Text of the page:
Helen Sutherland and "Her Magic Circle of Friends" at Cockley Moor

On Tuesday evening we enjoyed a very interesting talk about Helen Sutherland and her amazing circle of friends, at the University of Cumbria, in Ambleside. The talk, by Dr Lizzie Fisher, is part of the Cultural Landscapes series, which explores notable Cumbrians and the impact they have made on the cultural landscape of the county.

Helen Sutherland was an art collector and wealthy patron; she didn't paint herself, rather she enjoyed the work of others and the stimulation of the company of artists, poets, musicians and writers. Her house at Cockley Moor was a haven and hub for friends and acquaintances.

Winifred Nicholson Easter Monday

Helen Sutherland moved to Cockley Moor in 1939 and over the next 30 years she gathered round her an impressive number of artists and writers. Regular visitors to Cockley Moor were Ben Nicholson and his wife the painter Winifred Nicholson; sculptors Naum Gabo and Barbara Hepworth; poets Kathleen Raine, TS Eliot, and Norman Nicholson; David Jones, who was both poet and artist; and the pianist Vera Moore, amongst others.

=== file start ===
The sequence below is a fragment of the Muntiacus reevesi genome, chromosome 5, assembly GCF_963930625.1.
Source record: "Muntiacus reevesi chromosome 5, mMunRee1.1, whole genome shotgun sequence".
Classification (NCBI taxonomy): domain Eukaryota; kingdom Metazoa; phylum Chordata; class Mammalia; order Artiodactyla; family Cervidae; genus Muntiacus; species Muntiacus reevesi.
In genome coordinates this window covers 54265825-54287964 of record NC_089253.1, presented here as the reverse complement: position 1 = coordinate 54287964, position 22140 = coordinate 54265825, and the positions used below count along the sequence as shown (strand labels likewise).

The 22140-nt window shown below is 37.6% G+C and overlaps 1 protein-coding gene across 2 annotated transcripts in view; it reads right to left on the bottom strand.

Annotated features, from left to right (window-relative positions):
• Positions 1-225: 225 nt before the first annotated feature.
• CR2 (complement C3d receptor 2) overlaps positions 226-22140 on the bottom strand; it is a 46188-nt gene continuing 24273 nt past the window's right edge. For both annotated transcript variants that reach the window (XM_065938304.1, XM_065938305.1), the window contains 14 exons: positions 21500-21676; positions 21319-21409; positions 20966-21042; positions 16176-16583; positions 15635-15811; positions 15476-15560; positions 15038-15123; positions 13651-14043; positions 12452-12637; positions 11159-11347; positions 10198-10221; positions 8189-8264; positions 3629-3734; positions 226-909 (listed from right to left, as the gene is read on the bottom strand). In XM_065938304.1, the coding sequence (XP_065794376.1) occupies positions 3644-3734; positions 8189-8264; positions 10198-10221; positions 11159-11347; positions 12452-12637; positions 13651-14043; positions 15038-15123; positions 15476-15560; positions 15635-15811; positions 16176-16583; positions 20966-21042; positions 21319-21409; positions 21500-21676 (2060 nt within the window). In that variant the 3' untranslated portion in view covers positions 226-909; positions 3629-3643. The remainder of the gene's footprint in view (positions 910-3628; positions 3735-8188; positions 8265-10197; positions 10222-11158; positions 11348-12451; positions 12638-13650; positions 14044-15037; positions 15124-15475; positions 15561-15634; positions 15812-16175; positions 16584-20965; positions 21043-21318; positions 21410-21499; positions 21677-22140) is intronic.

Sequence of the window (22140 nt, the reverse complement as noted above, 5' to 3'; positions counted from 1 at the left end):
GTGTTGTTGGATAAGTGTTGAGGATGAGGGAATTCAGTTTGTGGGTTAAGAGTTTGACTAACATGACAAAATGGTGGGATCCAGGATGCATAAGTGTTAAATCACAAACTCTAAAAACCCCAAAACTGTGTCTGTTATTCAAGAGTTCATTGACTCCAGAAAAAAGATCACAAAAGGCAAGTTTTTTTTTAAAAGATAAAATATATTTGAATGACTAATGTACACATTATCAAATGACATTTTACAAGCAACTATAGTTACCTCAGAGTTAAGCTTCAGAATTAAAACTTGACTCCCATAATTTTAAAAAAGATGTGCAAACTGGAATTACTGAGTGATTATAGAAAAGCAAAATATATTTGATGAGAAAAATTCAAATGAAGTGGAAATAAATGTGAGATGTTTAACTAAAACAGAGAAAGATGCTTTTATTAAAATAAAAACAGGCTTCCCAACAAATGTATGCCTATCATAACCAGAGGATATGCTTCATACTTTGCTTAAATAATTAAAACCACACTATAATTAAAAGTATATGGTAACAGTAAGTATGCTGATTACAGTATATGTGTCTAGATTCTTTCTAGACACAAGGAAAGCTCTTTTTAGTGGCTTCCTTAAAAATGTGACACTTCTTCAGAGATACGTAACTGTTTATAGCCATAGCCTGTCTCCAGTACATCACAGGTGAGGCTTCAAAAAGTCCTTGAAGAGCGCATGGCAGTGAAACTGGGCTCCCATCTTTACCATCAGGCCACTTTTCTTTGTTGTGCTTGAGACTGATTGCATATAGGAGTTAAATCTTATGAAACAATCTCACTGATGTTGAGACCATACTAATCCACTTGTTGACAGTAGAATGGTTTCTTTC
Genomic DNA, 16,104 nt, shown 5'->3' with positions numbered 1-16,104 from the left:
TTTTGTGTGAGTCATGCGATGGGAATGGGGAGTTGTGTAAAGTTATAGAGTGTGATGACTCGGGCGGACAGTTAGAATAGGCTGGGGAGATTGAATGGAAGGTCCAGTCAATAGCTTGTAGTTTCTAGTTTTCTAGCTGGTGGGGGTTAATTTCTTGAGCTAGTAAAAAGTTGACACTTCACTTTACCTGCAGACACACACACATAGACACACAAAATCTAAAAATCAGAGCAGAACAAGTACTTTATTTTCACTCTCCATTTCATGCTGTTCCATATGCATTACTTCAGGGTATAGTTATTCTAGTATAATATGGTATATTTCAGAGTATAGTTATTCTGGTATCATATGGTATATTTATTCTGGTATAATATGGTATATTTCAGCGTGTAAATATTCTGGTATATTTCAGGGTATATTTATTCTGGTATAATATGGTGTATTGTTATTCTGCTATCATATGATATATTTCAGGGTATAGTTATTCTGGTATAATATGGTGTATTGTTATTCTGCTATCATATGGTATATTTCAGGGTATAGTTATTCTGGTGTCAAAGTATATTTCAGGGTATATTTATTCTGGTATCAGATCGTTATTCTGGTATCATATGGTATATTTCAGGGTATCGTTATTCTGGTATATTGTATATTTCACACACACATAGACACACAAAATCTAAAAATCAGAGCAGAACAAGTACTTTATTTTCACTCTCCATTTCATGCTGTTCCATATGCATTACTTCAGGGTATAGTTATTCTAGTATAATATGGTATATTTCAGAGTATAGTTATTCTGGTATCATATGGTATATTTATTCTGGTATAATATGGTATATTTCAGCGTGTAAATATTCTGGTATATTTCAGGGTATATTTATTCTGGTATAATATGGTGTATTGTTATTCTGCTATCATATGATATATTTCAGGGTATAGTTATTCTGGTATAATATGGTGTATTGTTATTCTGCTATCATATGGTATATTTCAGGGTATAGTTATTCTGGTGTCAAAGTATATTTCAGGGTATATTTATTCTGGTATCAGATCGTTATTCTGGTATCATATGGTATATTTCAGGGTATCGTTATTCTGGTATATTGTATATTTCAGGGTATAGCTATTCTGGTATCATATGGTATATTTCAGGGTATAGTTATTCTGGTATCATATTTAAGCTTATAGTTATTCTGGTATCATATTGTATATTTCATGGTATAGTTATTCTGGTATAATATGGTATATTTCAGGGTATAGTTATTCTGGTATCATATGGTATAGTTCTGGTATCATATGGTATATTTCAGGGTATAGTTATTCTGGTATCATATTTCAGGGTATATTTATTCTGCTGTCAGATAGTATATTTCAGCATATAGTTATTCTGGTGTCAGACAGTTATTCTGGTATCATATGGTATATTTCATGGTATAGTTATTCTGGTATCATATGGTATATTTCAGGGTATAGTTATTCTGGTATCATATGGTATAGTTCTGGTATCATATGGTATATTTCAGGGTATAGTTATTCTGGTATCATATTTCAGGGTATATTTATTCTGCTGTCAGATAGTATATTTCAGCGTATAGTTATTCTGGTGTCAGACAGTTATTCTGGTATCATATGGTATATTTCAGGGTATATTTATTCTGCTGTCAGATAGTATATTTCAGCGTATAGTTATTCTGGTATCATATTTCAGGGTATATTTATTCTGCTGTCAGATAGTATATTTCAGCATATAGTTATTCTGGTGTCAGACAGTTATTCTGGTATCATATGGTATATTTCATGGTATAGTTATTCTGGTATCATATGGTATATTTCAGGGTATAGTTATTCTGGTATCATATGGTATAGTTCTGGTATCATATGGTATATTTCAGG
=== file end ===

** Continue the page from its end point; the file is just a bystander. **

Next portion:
Winifred Nicholson Cheeky Chicks

 Time spent at Cockley Moor could be exacting and exhausting. "One had to contribute," wrote her friend Nicolete Gray, historian of inscriptions and lettering, "to be beautiful if possible and wear beautiful (not necessarily smart or conventional) clothes, to join in the conversation (and Helen was ruthless to those whose contribution was foolish or trivial)." Weekends with Sutherland, Gray admitted, could be "something of an ordeal."

But in spite of this friends came back again and again, and stayed for long periods of time.

I love the description of Sutherland's approach to collecting: "she made of dull cash a playful fountain". In her words "nothing was so soulless as ‘dull cash’ and unthinking cheques. Art without friendship was a prize not worth having".

I love Winifred Nicholson's work, in particular, as well as the poetry of Kathleen Raine (who lived fairly close by) and Norman Nicholson. It is these relationships which made the talk most interesting for me.

A really interesting talk about a fascinating woman.